Saturday, 31 December 2011

Gracefully exiting a conversation

How to be extraordinarily rude
A few months ago, I committed a conversational faux pas. I was at a screening of Connected the film, hanging out afterwards with David Hood and some other peeps from the Collaboratory. It was getting late, and I realised I needed to skedaddle or else I wouldn't get home before 1AM. David was explaining the Open IDEO collaboratory concept to someone and I was tensing up. I'd spent the whole of yesterday afternoon working on the project with David and didn't feel like I needed to listen to the explanation.

"Just wait until there's a gap in the conversation" I told myself. "Just wait...calm...zen.......ARGH!!! This is taking too long". So halfway through one of David's sentences, I said "Gotta go!" and ran off.

It was effective. I got out of there right away. But man I must have looked like a PRICK! Sorry David!

How to exit a conversation gracefully
I was reflecting on how I could have done that better. I'm sure a lot of people have similar problems. You're locked in a conversation with someone who has a lot to say and you want to be somewhere else. The question is, how can you end the conversation without offending the other person?

What not to do
Let's start off with three things not to do:

1. Interrupt them mid-flow: only do this if you want to look like a PRICK. It's rude. If you're in a group, it causes them to lose their train of thought.

2. Lie badly: a temptation might be to come up with some excuse for why you need to leave. If you're clever, this can work. White lies are useful social lubricant. But if your lie is obviously bogus, the other person will see through it and think less of you.

3. Poorly executed distractions: You might fake a phone call, or point to the window "Look out there!" and then artfully duck away. If you're really good at this, you might pull it off, but most of the time, people will see through your illusion and grasp the underlying message "I don't want to spend any more time with you".  I think this is unfair on the other person. It's a veiled insult. They will be left confused. Was that really a work phone call, or did they just press the ringtone button on their phone?

What you can do
The issue I have with techniques two and three is you are not being authentic and you are abandoning your duty of care to the other person. You're leaving them all alone and forcing them to fend for themselves. For many people, talking to strangers is really difficult and plucking up the courage to talk to you was a big deal for them. Here are two techniques that allows you to leave gracefully without letting them down.

Be a host
I reckon the most graceful way to leave a conversation is to be a host. Think about a host at a dinner party. They are constantly floating around, matching people up and nudging people to start a conversation. After they've connected two people up, they flutter away. And do you resent them for that? No, you recognise that it is the host's role to do that and you even develop warm fuzzy feelings towards them for matching you up with someone.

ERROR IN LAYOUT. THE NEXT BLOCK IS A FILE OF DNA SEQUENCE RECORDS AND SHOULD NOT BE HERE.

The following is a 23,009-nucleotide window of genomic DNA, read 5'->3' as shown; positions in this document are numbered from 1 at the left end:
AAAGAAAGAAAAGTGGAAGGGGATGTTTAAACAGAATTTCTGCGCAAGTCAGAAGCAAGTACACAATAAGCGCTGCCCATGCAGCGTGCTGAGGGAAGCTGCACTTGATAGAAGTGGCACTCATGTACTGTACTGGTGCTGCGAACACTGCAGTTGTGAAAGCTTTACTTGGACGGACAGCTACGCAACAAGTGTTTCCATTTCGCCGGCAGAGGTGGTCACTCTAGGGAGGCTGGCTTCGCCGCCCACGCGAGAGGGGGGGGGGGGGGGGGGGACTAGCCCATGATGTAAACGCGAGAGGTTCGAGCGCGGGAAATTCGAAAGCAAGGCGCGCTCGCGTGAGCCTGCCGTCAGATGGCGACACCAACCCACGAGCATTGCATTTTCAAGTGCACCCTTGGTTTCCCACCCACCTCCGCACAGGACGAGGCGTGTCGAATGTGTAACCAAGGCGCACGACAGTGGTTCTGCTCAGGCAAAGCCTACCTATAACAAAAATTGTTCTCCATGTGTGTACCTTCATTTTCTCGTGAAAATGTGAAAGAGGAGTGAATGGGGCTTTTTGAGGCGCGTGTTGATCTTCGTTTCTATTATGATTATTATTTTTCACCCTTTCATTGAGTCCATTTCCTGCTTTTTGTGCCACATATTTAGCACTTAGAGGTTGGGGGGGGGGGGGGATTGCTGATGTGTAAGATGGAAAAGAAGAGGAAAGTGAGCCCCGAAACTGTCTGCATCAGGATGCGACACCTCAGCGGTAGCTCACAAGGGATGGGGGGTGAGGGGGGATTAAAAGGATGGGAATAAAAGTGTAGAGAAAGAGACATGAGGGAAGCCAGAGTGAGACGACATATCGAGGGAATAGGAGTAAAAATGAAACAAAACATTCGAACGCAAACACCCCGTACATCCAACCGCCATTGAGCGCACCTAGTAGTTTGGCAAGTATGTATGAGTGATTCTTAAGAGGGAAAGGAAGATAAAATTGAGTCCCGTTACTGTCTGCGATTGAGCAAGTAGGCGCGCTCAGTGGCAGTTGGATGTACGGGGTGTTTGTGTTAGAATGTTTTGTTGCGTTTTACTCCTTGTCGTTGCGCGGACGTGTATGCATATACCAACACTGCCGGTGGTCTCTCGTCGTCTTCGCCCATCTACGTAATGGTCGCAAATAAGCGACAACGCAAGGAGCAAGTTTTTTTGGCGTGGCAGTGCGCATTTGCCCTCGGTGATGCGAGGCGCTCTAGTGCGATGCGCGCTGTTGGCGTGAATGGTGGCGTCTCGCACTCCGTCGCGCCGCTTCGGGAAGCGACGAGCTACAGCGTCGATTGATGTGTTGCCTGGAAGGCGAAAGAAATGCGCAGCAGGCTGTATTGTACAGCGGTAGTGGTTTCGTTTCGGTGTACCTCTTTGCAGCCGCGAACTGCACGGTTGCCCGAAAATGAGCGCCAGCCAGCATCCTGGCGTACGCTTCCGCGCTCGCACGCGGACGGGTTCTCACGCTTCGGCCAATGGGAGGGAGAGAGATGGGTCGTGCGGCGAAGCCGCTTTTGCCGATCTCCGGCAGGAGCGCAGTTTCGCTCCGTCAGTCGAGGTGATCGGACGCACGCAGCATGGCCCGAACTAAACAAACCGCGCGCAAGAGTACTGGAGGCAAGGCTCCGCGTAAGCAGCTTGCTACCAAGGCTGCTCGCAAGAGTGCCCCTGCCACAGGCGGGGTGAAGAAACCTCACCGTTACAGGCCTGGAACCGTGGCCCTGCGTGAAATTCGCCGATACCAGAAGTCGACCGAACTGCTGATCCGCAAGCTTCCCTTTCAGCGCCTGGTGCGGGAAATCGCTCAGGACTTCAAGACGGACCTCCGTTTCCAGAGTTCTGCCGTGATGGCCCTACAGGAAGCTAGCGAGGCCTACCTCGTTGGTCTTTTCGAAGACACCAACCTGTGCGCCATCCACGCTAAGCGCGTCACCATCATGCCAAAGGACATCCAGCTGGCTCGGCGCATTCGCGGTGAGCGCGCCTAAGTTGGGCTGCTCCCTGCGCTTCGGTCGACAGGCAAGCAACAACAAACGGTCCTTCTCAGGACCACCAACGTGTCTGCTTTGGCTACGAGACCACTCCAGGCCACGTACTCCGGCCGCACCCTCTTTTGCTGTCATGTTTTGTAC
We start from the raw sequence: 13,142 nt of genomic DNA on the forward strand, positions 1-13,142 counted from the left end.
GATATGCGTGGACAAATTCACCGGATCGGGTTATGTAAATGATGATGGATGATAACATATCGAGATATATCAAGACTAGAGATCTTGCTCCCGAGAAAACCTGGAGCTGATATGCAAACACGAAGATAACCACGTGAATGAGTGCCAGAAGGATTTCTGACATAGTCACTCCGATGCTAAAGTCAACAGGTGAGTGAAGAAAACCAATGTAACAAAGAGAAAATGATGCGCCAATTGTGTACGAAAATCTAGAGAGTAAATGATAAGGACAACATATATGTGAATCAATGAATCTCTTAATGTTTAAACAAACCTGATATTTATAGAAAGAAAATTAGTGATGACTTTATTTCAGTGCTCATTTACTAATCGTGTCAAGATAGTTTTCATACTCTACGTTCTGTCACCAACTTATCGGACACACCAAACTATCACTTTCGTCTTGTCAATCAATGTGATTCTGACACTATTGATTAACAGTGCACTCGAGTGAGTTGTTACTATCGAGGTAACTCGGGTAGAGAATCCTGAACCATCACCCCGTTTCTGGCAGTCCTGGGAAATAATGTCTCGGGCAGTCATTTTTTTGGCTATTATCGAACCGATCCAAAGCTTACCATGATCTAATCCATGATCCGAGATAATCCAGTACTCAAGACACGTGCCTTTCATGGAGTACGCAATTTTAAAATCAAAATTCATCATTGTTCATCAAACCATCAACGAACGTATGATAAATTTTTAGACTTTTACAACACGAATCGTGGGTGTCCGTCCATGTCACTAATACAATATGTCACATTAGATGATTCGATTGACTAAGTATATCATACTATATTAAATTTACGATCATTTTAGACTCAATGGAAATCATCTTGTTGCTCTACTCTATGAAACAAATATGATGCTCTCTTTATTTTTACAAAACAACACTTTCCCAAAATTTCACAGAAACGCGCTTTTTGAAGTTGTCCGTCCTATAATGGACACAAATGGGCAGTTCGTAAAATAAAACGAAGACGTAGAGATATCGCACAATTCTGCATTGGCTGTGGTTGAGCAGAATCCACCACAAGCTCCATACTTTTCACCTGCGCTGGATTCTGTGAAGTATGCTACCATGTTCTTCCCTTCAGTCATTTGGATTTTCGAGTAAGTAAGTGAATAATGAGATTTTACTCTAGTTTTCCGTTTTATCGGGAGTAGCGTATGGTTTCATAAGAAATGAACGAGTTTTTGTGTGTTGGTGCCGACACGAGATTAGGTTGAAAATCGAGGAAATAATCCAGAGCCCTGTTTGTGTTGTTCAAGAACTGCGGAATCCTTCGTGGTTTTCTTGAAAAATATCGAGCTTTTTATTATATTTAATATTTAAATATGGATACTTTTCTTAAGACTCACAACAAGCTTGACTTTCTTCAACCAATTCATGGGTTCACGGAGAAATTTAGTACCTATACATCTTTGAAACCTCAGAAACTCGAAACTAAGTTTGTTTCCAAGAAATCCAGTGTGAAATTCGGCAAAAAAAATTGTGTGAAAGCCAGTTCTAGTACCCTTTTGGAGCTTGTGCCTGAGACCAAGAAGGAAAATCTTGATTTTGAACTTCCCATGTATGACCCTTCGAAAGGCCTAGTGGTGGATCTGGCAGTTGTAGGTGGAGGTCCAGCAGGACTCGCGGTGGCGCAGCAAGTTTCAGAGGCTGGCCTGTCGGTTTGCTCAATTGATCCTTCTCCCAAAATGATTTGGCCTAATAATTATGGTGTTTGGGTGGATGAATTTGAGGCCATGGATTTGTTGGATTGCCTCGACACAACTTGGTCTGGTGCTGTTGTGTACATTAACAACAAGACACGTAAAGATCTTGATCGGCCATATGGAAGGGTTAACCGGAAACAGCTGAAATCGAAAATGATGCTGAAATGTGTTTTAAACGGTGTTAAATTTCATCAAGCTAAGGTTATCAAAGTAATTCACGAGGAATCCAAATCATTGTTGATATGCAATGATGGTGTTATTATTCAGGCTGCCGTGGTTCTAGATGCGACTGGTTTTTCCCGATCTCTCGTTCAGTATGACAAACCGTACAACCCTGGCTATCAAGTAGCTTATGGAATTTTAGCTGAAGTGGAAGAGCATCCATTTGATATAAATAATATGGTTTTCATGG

Introduce them to someone
So in a networking context, what you can do is suddenly say "Oh you have to meet Jack!" and drag them over to meet Jack. You then introduce them to Jack and explain exactly why the two should talk. If you do it well, both Jack and the conversational bore you were stuck with will love you for it. Hopefully they are highly compatible and will have lots to talk about. They'll think nice thoughts about you for making the connection. Meanwhile, you're now free to leave the conversation and find someone else to talk to or bugger off if you want to leave altogether.

What if you don't know anyone else there?
This is where authenticity comes into play. If you feel like they're dominating your time at the event and you'd like to meet other people, it's perfectly fine to say "I've really enjoyed talking to you, but I'm conscious that there are a lot of other people here. I think it would be good for both of us to go meet some other people. Shall we go and join a group somewhere?". The key here is that you're not abandoning them. You're going with them, so they feel comfortable.

Yet they have still got that subtle message that they were monopolising your time a bit and hopefully they'll learn for next time.

What about in group conversations?
It's much easier to leave a group conversation than a 1-1 conversation. The other group members can keep on talking without you and will not be offended if you leave. Depending on whether you are sticking around to talk to other people, you can say one of two things:

1. You're sticking around:
The easiest thing to do here is create an excuse. "I'm going to dash off to the men's room." or "I'm going to go grab a drink". Make sure you wait for a break in the conversation unlike my rude behaviour:P  And make sure you actually go do what you said you would do.

2. You're skedaddling:
This is even easier. Just say your goodbye and dash off. "It was great to meet you all, but I've got to run to go pick up the kids"

What techniques do you use to gracefully exit a conversation? Any ideas on how to execute a distraction artfully:P?

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